Introduction: Effective interventions to increase positive health behaviors (PHB; e.g., healthy eating, exercise, stress management) in adolescence are vital; yet, PHB-promoting interventions have been less effective in minority populations. We aimed to evaluate the feasibility, acceptability, and preliminary outcomes of the Expand, Connect, Thrive (ECT) program, a PHB intervention for minority, low-SES adolescents.
Methods: Forty-eight adolescents (56% female, ages 10-14 years; 17% Hispanic, 56% Haitian/Creole) participated in the pilot ECT program at a school-based health clinic. Half of the sample was randomly assigned to receive motivational interviewing (MI) sessions. Adolescents were assessed at baseline, post-intervention, and 3- and 6-months follow-up regarding their self-reported eating behaviors, physical activity, and coping skills. Focus groups were conducted to determine next steps.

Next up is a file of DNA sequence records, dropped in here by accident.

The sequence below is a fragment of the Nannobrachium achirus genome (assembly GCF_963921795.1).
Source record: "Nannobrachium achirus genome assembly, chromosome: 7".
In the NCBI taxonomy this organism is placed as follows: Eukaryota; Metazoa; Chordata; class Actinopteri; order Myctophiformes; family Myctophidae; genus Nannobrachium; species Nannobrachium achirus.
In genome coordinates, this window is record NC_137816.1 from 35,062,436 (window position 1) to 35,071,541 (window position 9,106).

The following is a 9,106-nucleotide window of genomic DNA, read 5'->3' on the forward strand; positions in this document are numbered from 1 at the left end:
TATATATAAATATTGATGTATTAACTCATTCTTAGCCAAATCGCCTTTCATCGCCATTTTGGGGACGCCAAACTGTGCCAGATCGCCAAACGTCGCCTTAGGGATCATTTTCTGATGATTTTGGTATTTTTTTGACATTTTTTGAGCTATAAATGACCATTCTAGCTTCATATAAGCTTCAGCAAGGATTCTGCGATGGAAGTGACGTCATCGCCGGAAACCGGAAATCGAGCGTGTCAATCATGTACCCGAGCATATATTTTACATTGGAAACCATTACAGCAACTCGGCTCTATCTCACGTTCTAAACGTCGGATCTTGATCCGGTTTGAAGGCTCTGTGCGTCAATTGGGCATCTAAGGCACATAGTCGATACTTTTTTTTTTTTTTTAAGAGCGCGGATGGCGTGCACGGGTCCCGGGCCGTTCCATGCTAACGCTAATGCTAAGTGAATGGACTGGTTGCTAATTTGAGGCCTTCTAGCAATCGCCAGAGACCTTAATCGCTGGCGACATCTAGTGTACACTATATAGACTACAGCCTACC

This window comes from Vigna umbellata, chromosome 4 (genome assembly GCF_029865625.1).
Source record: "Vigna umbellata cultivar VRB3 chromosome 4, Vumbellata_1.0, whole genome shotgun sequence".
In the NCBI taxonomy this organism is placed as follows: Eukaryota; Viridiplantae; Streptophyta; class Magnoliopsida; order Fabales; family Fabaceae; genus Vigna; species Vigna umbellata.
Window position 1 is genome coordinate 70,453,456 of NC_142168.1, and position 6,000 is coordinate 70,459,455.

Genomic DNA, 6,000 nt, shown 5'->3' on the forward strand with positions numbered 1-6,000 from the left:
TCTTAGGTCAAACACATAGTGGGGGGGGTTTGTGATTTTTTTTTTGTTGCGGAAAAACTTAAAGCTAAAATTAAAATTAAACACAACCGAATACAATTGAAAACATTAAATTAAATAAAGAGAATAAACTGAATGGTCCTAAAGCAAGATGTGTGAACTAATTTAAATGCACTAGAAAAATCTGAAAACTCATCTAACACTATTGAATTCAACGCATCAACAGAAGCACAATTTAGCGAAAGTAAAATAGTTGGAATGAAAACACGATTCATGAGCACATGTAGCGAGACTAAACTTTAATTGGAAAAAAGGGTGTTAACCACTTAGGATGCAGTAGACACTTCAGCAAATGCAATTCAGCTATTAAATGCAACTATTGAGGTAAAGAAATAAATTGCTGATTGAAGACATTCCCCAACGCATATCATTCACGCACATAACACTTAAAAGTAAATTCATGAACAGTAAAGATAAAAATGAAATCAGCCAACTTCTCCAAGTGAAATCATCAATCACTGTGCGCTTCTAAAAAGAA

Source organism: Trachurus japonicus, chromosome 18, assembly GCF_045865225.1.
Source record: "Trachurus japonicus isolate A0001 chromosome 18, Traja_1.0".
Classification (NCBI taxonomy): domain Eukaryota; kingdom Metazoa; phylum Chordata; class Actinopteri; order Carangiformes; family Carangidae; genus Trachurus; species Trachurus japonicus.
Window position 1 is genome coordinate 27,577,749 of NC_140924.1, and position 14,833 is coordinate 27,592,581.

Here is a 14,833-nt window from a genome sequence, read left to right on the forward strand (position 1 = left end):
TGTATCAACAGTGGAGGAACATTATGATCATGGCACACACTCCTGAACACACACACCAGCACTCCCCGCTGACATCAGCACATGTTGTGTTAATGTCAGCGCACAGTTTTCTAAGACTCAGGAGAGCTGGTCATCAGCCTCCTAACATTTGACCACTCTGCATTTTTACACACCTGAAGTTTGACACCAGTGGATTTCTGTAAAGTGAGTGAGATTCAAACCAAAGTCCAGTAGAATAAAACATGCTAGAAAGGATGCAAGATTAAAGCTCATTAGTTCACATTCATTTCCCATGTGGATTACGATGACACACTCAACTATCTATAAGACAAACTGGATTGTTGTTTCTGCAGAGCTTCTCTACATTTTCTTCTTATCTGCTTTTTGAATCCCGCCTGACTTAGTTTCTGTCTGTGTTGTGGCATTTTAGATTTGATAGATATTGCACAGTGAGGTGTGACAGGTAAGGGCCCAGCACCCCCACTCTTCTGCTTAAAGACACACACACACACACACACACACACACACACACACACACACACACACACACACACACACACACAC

Results: The ECT program demonstrated strong attendance and retention. Adolescents’ reported satisfaction with the program; 75% rated the quality as “Excellent” or “Good” and about 73% indicated they would recommend the ECT program to a friend. Repeated measures MANOVA revealed that participants reported significantly less sedentary behaviors at post-intervention, compared to pre-intervention. No other main effects were seen and no differences emerged between those who did and did not receive MI. Focus groups indicated that the intervention could be more individually tailored, foster more adolescent ownership, integrate real-world applications, and facilitate more environmental support following the intervention.
Discussion: The ECT program provides a strong foundation on which future interventions within this at-risk population can build. Future interventions and studies can utilize focus group data as a guide for development of effective interventions.